Sources of Financial Aid

The federal financial aid totals include a small percentage of students who received aid from programs that are not included in the federal Title IV programs described below. The federal aid totals do not include veterans' benefits or Department of Defense programs. Federal grants are Pell Grants, Federal Supplemental Educational Opportunity Grants (FSEOGs), and a small percentage of grants from other non-Title IV federal programs. Federal student loans are Stafford and Perkins loans and a small percentage of loans from the federal Public Health Service. The student loan totals exclude PLUS loans to parents.

Although some states and postsecondary institutions fund their own student loan and work-study programs, only grants are shown separately for state and institutional aid funds.


Federal Title IV Aid

The programs in Title IV of the Higher Education Act are the primary source of federal financial aid to students. The federal Title IV programs include Pell Grants, Stafford student loans, parent PLUS loans, and three campus-based programs (federal work-study, Perkins loans, and FSEOGs). Pell Grants are awarded on the basis of need and are intended to aid students in the lower income levels. The maximum Pell Grant amount in 2003–04 was $4,050.

There are two types of federal Stafford loans. Subsidized Stafford loans are need based, and the federal government pays the interest for students while they are enrolled. Unsubsidized Stafford loans are not need based, and students are charged interest on the loans while they are enrolled. Students who qualify may take out subsidized, unsubsidized, or a combination of both types of Stafford loans. Both types of Stafford loans have annual borrowing limits that vary by student class level and dependency status. For example, in 2003–04, the combined (subsidized plus unsubsidized) annual Stafford loan limits ranged from $2,625 for dependent first-year undergraduates to $5,500 for dependent undergraduates in the third year or above; for independent undergraduates, the annual loan limits ranged from $6,625 for first-year students to $10,500 for independent students in the third year or above; and for graduate and first-professional students, the annual loan limit was $18,500, but students at eligible medical schools could borrow up to $38,500 annually.

PLUS loans are available to the parents of dependent undergraduates and are not need based. There is no fixed annual PLUS loan limit. Parents may borrow any amount that does not exceed the student's total price of attendance at the institution minus any other financial aid received.

The federal Title IV campus-based program funds are allocated to institutions, and the financial aid officers at the institutions determine the allocation of awards to students within federal guidelines. Pell Grant recipients are given priority for FSEOG awards and Perkins loans.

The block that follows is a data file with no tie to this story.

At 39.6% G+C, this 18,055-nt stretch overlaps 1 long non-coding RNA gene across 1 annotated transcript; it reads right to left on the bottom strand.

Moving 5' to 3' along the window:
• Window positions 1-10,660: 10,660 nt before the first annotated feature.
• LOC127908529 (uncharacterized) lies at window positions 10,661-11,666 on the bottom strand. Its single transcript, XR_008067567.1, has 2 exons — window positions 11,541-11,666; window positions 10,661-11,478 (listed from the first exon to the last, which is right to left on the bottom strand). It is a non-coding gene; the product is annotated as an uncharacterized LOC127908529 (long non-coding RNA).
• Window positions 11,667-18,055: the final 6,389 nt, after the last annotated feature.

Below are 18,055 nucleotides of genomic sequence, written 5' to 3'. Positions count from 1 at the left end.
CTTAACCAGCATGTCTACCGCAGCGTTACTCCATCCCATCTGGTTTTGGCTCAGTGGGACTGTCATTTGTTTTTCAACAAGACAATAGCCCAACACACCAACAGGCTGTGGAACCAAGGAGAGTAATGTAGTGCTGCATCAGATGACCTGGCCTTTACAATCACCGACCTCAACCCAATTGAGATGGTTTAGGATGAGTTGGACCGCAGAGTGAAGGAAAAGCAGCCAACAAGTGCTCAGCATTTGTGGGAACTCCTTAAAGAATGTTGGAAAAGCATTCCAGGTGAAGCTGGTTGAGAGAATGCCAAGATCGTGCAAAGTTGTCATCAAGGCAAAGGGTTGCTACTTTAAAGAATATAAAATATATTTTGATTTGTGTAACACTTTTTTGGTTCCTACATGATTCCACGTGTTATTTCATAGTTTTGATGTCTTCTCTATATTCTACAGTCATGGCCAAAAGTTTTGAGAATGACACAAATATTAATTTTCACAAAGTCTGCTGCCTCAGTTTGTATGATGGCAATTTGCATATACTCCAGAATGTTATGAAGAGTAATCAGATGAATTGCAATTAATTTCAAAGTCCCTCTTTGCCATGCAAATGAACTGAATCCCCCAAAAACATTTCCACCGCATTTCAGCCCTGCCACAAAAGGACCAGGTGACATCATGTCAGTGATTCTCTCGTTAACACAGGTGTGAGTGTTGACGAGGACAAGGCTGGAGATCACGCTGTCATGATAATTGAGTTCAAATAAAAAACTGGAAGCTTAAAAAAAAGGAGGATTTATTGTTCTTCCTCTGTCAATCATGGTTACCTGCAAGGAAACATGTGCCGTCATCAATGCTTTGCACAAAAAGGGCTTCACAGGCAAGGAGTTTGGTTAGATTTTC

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Graduate and First-Professional Aid

Graduate students include any students who have earned a bachelor's degree and are enrolled in master's degree, doctoral degree, or postbaccalaureate certificate programs, or are taking advanced-level courses without being formally enrolled in a degree program. First-professional students are enrolled in advanced degree programs in the fields of law, medicine and related fields, and theological professions. The income levels shown are the income of the student and a spouse, if married.

The major types of financial aid received by graduate and first-professional students are student loans, grants (including fellowships), and assistantships (including teaching, research, or any other graduate assistantships). Grant and fellowship funds may come from any source. The source of funds for graduate fellowships and assistantships is not usually specified in the data sources. Research assistantships and fellowships administered by the institutions may include funds from federal and other outside sources.

Aid from employers is included in the grants category and is also shown separately. Employer aid consists of tuition reimbursements to students from employers, grants to students from their parents' employers, and tuition waivers from the institution for faculty or staff and their dependents. Although graduate students holding assistantships may be considered employees of the institution attended, tuition waivers for graduate assistants are not included in the employer aid category. Such tuition waivers are included in the total grants category, however.


Selected Findings*

Types of financial aid received by undergraduates in 2003–04 (tables A and B)

  • Sixty-three percent of all undergraduates enrolled in the 2003–04 academic year received some type of financial aid (grants, loans, work-study, or other). Those who received aid were awarded an average amount of $7,300.
  • About one-half (51 percent) of undergraduates received grants and about one-third (35 percent) took out student loans in 2003–04. Eight percent of all undergraduates received aid through work-study jobs and 7 percent received other types of aid (federal PLUS loans to parents, veterans' benefits, and job training funds).
  • The average amount of grant aid received by undergraduates who were awarded grants was $4,000 in 2003–04. Among those who took out student loans, the average amount borrowed for the 2003–04 academic year was $5,800. The average work-study award was $2,000.
  • Three-fourths (76 percent) of undergraduates who were enrolled full time for the full academic year in 2003–04 received some type of financial aid. The average amount of financial aid received by aided full-time, full-year undergraduates was $9,900.
  • About one-half of full-time, full-year undergraduates took out student loans and 62 percent received grants in 2003–04. The average amount borrowed by full-time, full-year undergraduates for the 2003–04 academic year was $6,200. The amount of grant aid received by full-time, full-year undergraduates in 2003–04 was $5,600.
Sources of aid funds received by undergraduates in 2003–04